~ Uzoma Onyemaechi




JAUNDICED JUSTICE: A Careless Whisper and You are History by  M. O. Ene. 

Published by Reedbuck, Inc., 2000. 260p. ISBN 0-9521-610-01


Jaundiced Justice is appropriately titled, considering the weaving of the characters and the plots that are involved. From the main characters (Pa Chijioke, Dogo, Ganja, Tony, Kilah, Boma, Ngozi, and Garba) to the sub-characters (Chuka Chijioke, Mercedes, Maduebo, Mary, Badmus, Mata Hali, Seamus, Adamu, Mairo, and Bayo), the book is captivating. The book opens with a poem etched on the cell wall that summarizes the essence of the title of this book.


"Alive and well but waiting for death,

To pay a debt to a society in great strife.

The trials of human race end in grief,

Giving back the rat-race ashes to Earth.

But nothing justifies the loss of life,

Deliberate loss of a human life.

There is nothing right about death,

Though the opposite of life is death.

And the fear of death breeds life;

Legal death should not be rife.

This is injustice:

Jaundiced Justice." 



The role of Pa Chijioke in this novel is comparable to the role of Okonkwo in Things Fall Apart by Chinua Achebe. The only difference being that Pa Chijioke welcomed Christianity while still partaking in his people's traditional activities; Okonkwo for his own part, refused the advances of Christianity completely.


The novel is a mirror of the events that have shaped Nigeria during the past thirty-five years of coups and counter coups. This is a well-researched book with each character being given a clear identity and an in-depth background to assist the reader. A whole chapter is devoted to each major character with sub-characters also addressed.


For those who witnessed the Biafran-Nigerian Civil War, this book is a refresher course to the events that led up to it, that shaped the war, and that took place after the war, albeit the characters are fictional. The major powers of Europe, Britain and the Soviet Union, were part and parcel of the war. They were busy financing and staffing (provision of military advisers and personnel including Mercenaries) both sides, but more on the Nigerian side, the war in order to gain control of the oil business. "No war is  a civil war: some big brother has a finger on the pulse of the mutual destruction, and yet another sticky finger on the pulse of eventual reconstruction." [p.74]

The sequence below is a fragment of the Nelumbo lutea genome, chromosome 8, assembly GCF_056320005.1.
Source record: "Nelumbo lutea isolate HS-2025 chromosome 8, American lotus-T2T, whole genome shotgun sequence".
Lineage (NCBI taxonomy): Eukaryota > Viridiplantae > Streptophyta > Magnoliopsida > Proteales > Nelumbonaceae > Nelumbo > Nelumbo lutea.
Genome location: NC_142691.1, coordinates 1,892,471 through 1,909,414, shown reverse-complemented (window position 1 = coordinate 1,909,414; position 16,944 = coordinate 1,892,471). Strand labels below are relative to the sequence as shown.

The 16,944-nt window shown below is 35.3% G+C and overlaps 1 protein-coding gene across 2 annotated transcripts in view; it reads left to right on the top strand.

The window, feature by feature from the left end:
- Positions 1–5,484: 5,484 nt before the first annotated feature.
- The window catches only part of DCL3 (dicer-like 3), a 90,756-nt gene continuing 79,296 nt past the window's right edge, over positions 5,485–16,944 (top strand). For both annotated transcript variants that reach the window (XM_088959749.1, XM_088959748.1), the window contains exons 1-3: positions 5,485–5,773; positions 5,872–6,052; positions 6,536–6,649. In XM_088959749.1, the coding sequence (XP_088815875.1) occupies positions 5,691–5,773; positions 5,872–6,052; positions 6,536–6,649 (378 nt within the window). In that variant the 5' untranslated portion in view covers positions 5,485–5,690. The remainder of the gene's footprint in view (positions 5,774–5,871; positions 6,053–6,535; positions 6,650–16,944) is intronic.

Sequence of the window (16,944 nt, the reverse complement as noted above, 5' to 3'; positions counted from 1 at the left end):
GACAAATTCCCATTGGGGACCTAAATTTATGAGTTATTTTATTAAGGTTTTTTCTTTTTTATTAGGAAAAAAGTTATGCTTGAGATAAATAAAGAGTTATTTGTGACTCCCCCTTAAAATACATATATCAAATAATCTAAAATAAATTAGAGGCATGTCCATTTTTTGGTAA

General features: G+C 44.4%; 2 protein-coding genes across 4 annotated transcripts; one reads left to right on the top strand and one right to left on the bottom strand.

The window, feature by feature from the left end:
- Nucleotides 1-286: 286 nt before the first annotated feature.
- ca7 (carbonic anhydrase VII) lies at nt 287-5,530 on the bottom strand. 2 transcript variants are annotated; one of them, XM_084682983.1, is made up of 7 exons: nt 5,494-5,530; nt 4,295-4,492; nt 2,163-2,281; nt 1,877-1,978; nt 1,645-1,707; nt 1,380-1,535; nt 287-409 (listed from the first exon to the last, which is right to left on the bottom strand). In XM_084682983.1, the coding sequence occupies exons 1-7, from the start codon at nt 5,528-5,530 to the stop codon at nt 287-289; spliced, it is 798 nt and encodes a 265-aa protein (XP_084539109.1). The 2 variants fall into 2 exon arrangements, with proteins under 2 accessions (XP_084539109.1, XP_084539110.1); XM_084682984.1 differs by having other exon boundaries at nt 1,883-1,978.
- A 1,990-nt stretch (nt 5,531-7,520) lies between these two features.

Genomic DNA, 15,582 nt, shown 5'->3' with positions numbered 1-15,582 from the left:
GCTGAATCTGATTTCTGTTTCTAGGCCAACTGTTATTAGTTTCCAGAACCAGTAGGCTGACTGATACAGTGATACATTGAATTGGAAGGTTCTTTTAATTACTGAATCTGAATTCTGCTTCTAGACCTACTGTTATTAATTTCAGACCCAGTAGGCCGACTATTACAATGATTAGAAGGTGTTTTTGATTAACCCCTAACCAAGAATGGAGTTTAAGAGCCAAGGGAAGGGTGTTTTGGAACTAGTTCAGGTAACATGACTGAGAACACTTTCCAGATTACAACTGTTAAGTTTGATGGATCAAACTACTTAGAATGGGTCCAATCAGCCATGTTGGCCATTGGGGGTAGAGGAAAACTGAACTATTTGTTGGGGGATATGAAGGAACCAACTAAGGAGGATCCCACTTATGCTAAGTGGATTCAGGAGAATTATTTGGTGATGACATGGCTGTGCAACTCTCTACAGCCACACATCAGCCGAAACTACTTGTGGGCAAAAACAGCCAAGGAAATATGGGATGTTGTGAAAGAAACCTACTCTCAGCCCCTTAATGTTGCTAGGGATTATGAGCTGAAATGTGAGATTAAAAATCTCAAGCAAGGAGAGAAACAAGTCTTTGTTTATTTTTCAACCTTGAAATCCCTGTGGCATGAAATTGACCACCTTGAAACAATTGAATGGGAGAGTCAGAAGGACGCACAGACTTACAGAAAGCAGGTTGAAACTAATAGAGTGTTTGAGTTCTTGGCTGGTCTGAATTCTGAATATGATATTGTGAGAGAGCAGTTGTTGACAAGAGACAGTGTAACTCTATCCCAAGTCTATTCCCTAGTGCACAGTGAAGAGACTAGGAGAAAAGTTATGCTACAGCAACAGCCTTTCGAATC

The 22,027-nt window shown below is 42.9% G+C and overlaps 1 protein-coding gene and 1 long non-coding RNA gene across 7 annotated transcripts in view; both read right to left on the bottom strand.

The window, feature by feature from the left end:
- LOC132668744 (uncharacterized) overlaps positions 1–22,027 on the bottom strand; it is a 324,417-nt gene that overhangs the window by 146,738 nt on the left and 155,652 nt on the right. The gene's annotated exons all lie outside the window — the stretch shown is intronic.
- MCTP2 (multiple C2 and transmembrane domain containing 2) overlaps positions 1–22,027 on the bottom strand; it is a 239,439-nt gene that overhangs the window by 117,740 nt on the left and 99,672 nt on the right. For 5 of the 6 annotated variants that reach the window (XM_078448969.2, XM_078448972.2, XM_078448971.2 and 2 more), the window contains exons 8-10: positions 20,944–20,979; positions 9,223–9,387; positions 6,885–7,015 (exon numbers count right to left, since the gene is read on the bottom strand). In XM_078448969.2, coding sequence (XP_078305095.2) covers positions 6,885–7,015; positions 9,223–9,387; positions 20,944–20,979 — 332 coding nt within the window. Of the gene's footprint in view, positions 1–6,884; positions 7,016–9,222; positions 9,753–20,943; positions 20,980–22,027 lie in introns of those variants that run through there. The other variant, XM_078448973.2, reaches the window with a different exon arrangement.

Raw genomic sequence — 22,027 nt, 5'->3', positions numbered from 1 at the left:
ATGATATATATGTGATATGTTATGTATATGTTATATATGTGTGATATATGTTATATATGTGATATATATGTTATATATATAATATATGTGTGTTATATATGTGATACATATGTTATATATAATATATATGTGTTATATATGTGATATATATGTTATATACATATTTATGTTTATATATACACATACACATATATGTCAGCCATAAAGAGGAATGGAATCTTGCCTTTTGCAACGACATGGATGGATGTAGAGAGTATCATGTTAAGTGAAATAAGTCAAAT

The book delves into the causes of the war: from the negotiated independence that led to the first republic and its massive bribery and corruption at all levels, the lack of public safety, tribalism, how the war was fought on both sides (strategies, collaborations, saboteurs), to the roles played by: Boys Company, BOFF (Biafran Organization of Freedom Fighter), BOSS (Bureau for State Security), the Nigerian Air force (missing targets and bombing civilian enclaves), the Biafran Air force under the command of the Swedish Count Carl Gustaf von Rosen, and, finally, the effects of starvation, hunger, and crime.


The book focuses more on the activities of the Nigerian Army seen through the eyes of the hero of the book, Col. Yohanna Dogonyaro Sem aka Dogo. He tries to make a profession out of military life and instill some sense of purpose in the troops around him. Unfortunately, those above him have other ideas on how to run things, preferably for their own gain. He is innocent, and na´ve, at times, of the goings-on around him. He took a lot of things for granted, such as his own security knowing fully well the consequences of dealing with officers like Ganja. Later, Dogo pays a dear price for this oversight--with his life.


From Dogo's point of view, the participants in the conflict are using it as a way of securing their own futures, with their proposed plans to murder both the British Prime Minister and the Commander-In-Chief of the Nigerian Armed Forces at the same time and place, thereby incurring the wrath of the British Military, inciting them to intervene. Thanks to Dogo, their plan falls through. However, the main perpetrator of the plan (Ganja) never forgets the role Dogo played, and looks for a way to get even. Ganja and his cronies accuse Dogo falsely of participating in a coup d'etat. They try, convict, and execute him for a crime he never committed.